members of the Department of Defense. Contents of The posted on public websites or sified documents which are
Morning Calm Weekly are not necessarily official views disclosed to the media. Clas- detected in a non-secure or
of, or endorsed by, the U.S. Government, Department of
Defense, or Department of the Army. The editorial content sified information remains classified and must be treated as unauthorized environment. It is an individual responsibil-
of this weekly publication is the responsibility of the IMCOM- such until it is declassified by an appropriate U.S. Govern- ity to consistently follow proper security procedures.
Korea, Public Affairs, APO AP 96205. Circulation: 9,500
ment authority. It is the responsibility of every US service- Protecting information remains one of our most impor-
Printed by Oriental Press, a private firm in no way connected member, DoD employee, and DoD contractor to protect tant missions and everyone has a responsibility to help safe-
with the U.S. Government, under exclusive written contract classified information and to follow established procedures guard access to classified information. Under paragraph 8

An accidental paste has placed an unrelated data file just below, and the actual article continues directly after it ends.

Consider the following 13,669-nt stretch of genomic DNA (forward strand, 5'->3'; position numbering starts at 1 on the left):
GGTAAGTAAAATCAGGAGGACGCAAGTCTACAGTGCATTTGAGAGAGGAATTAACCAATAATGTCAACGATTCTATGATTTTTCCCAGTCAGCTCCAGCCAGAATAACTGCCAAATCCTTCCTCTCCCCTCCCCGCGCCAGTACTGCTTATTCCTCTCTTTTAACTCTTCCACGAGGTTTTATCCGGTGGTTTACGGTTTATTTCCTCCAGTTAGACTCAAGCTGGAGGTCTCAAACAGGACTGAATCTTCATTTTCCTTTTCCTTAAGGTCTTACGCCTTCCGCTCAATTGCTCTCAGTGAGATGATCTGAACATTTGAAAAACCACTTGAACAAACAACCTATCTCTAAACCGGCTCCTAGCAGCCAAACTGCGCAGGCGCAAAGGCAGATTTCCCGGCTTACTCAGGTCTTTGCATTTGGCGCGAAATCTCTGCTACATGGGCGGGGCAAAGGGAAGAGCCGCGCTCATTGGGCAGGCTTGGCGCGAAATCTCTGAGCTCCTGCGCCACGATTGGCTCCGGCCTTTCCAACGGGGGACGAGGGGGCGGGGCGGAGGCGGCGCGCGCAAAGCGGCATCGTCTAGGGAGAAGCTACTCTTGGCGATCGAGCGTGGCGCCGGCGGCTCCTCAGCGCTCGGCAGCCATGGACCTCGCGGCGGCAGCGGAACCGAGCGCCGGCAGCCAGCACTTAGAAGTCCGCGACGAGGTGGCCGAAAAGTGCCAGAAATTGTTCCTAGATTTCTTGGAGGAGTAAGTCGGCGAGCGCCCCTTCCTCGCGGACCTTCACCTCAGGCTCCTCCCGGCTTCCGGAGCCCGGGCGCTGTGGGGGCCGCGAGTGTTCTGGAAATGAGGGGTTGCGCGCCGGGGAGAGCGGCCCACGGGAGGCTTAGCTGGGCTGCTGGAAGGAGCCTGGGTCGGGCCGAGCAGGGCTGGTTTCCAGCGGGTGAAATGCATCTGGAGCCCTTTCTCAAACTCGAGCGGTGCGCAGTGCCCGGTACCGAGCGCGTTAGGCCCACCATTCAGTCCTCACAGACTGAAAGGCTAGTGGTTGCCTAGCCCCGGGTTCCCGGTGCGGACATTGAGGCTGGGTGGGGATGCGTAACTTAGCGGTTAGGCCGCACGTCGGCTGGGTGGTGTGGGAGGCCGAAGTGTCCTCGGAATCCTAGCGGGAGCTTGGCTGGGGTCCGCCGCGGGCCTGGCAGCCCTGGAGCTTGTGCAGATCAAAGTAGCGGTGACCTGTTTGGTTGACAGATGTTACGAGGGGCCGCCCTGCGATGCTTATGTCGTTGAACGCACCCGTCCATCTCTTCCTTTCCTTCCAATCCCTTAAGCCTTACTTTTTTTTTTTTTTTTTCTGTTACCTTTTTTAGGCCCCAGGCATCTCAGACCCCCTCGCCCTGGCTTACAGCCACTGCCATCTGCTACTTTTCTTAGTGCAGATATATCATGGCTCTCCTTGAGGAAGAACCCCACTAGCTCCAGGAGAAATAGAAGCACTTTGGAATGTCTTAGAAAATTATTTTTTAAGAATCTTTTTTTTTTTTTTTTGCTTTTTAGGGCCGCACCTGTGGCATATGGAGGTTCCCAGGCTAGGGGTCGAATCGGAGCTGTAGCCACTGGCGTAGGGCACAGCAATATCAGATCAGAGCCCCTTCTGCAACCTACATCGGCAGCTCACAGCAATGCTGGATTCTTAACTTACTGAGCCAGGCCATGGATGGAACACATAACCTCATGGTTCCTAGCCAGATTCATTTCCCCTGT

with the Contracting Command-Korea. The civilian printer
is responsible for commercial advertising. The appearance for accessing classified information only through autho- of the Acceptable Policy (18 September 2008 edition) for
of advertising in this publication, including inserts or rized means. the Korea LandWar Net, violations of the agreement may
supplements, does not constitute endorsement by the
U.S. Army or Oriental Press of the products or services
In accordance with Executive Order 13526, classified in- be punitive in nature and punishable under Article 92 of the
advertised. Everything advertised in this publication shall formation shall not be declassified automatically as a result Uniform Code of Military Justice or other administrative or
be made available for purchase, use or patronage without of any unauthorized disclosure and will remain classified criminal statutes. x
regard to race, religion, gender, national origin, age, marital

D6 on Survivor Outreach Service


status, physical handicap, political affiliation, or any other